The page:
Victorian planning minister Richard Wynne has refused to extend a planning permit to redevelop Melbourne’s historic Windsor Hotel and build a 26-storey tower behind it.
The project, designed by Denton Corker Marshall, was given the green light back in 2010 by the then Brumby government, but the developer and owner of the hotel, Halim Group, has since made almost no progress. The permit has been extended three time already, including in 2016 when the Victorian Civil and Administrative Tribunal overruled Richard Wynne’s decision not to grant another extension.
“The developers have failed to secure finance or show a real willingness to get construction started despite having nine years to do so,” Wynne said.
“If the same application for development was brought to me today, I would have to reject it immediately – planning rules and community expectations have changed.”
The planned luxury hotel tower was to be almost 92 metres tall, more than 50 metres higher than the current height controls for the site behind the Windsor – 40 metres. Its slim form was to have acted as a “curtain” for the Windor and would have housed 252 extra rooms, new meeting facilities and a 25-metre swimming pool.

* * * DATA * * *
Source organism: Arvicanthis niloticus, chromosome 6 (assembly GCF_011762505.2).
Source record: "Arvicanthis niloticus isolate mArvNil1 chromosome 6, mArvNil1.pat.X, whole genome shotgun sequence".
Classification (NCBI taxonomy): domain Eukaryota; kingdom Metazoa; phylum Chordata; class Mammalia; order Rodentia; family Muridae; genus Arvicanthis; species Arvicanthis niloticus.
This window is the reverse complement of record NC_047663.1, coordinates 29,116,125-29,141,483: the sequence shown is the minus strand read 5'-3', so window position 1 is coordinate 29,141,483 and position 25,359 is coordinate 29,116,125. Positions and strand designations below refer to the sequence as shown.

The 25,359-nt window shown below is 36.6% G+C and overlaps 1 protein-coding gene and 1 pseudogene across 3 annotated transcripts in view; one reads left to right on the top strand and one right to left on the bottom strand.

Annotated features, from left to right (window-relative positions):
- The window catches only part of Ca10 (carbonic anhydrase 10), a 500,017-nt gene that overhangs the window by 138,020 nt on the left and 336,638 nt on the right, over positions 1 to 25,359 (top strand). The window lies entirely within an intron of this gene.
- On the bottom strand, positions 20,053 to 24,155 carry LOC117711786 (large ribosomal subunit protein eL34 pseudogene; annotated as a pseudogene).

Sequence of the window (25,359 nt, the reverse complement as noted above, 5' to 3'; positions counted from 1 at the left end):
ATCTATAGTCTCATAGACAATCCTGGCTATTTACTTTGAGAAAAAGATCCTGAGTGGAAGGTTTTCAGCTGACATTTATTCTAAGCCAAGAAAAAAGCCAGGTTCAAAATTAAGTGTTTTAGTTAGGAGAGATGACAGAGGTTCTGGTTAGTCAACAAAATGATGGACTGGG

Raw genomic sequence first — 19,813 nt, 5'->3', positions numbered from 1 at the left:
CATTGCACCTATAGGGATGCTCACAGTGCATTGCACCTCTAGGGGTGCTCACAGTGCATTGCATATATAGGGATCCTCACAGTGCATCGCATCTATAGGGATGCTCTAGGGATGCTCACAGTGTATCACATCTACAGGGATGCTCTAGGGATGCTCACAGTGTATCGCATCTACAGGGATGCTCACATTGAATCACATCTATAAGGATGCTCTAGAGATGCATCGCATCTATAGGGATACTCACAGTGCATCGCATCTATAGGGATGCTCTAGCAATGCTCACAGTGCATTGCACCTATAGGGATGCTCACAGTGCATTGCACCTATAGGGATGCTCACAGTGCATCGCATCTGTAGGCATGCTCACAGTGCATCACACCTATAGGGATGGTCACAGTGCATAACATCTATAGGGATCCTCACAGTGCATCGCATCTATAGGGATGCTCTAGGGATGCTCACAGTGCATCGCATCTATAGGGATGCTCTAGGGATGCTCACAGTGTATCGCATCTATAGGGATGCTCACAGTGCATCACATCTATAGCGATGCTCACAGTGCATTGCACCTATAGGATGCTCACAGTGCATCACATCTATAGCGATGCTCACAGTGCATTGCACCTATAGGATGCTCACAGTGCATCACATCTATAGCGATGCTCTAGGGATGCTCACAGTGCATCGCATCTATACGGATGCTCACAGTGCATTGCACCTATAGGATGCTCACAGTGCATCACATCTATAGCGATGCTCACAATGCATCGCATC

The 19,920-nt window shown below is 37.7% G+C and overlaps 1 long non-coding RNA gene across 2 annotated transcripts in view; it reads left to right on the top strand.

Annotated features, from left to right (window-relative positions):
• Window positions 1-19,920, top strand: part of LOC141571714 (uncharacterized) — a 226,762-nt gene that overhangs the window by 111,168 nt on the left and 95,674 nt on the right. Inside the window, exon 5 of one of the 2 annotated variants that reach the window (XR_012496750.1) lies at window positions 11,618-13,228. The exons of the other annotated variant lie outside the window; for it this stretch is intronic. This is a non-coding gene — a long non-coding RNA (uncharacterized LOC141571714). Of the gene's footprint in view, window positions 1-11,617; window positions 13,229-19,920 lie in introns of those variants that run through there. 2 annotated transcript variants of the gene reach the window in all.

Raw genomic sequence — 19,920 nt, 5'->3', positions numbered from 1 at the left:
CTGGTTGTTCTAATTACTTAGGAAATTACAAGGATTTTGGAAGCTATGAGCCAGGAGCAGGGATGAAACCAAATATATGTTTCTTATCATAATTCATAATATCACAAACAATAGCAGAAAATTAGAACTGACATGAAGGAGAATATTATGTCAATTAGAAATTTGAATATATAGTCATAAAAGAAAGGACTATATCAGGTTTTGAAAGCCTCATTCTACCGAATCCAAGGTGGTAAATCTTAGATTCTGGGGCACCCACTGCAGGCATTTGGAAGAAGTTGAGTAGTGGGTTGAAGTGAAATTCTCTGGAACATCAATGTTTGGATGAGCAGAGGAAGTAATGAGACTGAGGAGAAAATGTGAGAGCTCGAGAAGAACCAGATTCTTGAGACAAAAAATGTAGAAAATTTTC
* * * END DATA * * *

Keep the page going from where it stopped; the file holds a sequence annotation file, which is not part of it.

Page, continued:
The project would have also seen the exterior of the hotel – which dates back to 1883 and is on the Victorian Heritage Register – restored to its original appearance, and a back section of the building demolished.
Richard Wynne said the hotel’s place on the heritage register meant Halim Group must maintain it and not allow it to fall into disrepair.
“The Windsor Hotel is a Melbourne icon and were protecting it, and the unique character of the Bourke Hill precinct, he said.
Originally known as The Grand Hotel, the Hotel Windsor was designed by Charles Webb and built by Thomas Cockram and Company for George Nipper of the shipping firm Nipper and See.
The Victorian Heritage Register notes the Windsor is of architectural significance as “the only surviving illustrative example of the opulent style adopted for a 19th century luxury hotel in Melbourne in the 1880s.”